Wednesday, June 18, 2014

Why does push-button science push my buttons?

We just did some single cell RNA-seq using the Fluidigm C1 machine. Seems fancy, right? Sequencing from a single cell? Actually, it was remarkably simple. We just put some cells in a tube and squirted them into a chip, put the chip in a machine, and said go. Okay, maybe a little more than that, but not much. For a while, something about this really irked me about this, and I’ve been trying to get to the root of that feeling. Here’s what I realized about myself.

We, like many others in imaging, do artisanal experiments. Our experiments take patience and some degree of debugging and know-how, and getting a good data set still requires some amount of care and attention. Although we have automated much of our workflow, we most definitely do not have a platform. And the fact is that I like it that way. I take pride in high quality data, in experiments that not everyone can do, crafted by hand by highly skilled experimentalists. I love knowing the ins and outs of all the little details that go into interpreting an image, in figuring out what may have gone wrong and how best to fix it. And maybe I’m all wrong for feeling this way.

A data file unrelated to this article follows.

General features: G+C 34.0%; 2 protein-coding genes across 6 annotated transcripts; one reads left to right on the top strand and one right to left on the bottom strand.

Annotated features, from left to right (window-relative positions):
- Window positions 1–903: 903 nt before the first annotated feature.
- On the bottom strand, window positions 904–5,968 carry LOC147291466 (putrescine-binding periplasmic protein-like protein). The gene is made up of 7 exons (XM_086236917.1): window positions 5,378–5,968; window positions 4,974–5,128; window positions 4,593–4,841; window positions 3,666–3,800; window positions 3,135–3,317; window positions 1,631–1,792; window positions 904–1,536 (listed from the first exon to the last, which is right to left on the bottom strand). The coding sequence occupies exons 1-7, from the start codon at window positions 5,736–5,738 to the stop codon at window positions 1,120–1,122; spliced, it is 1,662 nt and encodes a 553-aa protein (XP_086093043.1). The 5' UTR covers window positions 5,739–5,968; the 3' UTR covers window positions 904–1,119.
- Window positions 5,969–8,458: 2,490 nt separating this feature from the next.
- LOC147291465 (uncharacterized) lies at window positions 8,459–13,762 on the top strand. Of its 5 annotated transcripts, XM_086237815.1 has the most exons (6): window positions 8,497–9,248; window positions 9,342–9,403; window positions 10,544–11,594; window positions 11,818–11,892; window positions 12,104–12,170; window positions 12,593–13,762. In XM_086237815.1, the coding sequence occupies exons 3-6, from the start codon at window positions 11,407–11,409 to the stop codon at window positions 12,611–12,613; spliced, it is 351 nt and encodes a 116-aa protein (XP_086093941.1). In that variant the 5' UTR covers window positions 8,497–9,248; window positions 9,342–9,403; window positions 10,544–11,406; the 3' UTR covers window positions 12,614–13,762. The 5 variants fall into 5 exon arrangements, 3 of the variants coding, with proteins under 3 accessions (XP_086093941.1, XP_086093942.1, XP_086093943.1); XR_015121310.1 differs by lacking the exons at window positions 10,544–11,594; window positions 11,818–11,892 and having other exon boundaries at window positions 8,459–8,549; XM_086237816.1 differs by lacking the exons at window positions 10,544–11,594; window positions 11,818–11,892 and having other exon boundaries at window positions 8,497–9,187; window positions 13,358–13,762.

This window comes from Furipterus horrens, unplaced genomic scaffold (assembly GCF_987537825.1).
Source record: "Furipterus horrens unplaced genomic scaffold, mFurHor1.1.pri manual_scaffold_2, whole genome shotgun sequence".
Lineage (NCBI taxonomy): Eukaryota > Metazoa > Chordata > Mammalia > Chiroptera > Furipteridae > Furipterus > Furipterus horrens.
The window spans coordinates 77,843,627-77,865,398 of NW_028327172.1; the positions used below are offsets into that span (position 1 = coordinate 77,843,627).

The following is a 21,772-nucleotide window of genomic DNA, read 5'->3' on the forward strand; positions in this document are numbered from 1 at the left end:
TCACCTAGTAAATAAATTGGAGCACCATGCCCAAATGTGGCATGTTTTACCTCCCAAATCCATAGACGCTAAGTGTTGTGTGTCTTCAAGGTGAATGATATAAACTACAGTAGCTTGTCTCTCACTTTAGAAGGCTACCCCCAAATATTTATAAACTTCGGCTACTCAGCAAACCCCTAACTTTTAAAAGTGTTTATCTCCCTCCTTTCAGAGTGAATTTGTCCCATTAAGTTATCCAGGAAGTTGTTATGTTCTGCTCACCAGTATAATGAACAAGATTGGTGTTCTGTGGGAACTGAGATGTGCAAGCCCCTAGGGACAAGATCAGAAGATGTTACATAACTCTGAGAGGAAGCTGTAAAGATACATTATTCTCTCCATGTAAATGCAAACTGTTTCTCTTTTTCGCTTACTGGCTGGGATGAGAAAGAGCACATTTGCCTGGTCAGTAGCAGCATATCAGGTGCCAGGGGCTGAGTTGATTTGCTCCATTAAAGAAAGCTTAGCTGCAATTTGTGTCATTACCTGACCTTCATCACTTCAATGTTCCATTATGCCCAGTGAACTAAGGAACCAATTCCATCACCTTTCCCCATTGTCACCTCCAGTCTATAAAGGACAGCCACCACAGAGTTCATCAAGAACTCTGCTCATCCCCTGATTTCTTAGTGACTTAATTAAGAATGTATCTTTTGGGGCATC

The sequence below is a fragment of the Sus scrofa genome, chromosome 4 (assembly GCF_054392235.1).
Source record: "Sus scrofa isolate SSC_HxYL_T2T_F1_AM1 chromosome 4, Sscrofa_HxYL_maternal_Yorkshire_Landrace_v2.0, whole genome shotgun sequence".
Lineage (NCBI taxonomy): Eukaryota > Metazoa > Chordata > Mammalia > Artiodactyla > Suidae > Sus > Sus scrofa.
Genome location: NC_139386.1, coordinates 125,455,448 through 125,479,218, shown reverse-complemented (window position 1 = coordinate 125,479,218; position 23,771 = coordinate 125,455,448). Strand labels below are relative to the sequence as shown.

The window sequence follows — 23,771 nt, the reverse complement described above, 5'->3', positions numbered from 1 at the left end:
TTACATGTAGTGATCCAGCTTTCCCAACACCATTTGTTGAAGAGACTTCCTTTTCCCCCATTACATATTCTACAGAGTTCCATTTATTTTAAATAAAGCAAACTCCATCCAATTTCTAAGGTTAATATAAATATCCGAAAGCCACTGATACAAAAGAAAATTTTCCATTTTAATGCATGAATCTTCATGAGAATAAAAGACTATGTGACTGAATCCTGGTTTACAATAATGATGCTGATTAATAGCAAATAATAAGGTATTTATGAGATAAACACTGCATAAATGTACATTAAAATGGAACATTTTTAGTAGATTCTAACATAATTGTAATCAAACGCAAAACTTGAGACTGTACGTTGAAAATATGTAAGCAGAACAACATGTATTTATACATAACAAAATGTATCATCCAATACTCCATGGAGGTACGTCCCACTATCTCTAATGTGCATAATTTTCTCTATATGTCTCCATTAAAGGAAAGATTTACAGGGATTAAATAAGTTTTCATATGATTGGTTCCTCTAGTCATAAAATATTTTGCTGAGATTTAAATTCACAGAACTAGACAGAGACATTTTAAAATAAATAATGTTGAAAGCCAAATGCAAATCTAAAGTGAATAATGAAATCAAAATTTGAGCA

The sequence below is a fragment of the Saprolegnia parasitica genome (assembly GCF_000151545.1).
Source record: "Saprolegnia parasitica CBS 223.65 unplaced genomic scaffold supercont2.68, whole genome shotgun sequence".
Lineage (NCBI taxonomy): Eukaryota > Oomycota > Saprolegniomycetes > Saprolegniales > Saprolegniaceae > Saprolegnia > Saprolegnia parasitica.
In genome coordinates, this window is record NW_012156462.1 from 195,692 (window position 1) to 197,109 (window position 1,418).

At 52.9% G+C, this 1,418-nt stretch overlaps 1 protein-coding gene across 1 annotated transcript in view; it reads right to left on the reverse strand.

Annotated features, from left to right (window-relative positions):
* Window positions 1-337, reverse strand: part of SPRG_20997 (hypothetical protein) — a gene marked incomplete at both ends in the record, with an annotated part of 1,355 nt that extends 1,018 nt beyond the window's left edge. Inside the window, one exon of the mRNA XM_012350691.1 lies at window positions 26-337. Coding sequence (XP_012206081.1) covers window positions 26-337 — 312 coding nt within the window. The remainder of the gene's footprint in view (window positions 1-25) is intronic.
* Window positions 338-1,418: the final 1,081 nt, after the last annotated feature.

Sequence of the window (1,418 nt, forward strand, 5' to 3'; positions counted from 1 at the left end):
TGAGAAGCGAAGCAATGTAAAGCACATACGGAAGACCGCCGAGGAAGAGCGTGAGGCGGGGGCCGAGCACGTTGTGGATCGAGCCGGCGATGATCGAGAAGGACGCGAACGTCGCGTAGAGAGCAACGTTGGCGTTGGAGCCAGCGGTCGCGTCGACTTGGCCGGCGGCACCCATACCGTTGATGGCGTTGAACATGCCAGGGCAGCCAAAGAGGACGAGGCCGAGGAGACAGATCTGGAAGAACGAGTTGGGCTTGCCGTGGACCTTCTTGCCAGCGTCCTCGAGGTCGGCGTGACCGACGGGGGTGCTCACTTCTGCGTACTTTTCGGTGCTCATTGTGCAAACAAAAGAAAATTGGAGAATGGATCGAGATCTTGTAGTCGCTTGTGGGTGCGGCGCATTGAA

In the end, isn’t it a good thing if experimental methods are commoditized, made robust and broadly available? If it’s so easy to do something that anyone can do it? That we are freed to spend more time thinking about science and less time mindlessly pipetting clear liquids from one tube to the next?

I think a part of what bothers me is fear. It’s like I’m a scientific luddite, scared that there will not be a place for our type of work in the future. It’s a fear that’s probably largely misplaced (I hope). Of course, one issue with these push-button machines is that the big, fancy labs typically have access to them well before anyone else, and so they get their big, fancy papers out first. But those papers generally tend to be just about the least imaginative and most obvious thing you can do with this tech, as though at the end of the run, somebody pushed the next button over labeled “Write paper”. Our job is to think of something clever to do with these new capabilities and use it to enhance our existing strengths. In that way, the more things change, the more things remain the same.

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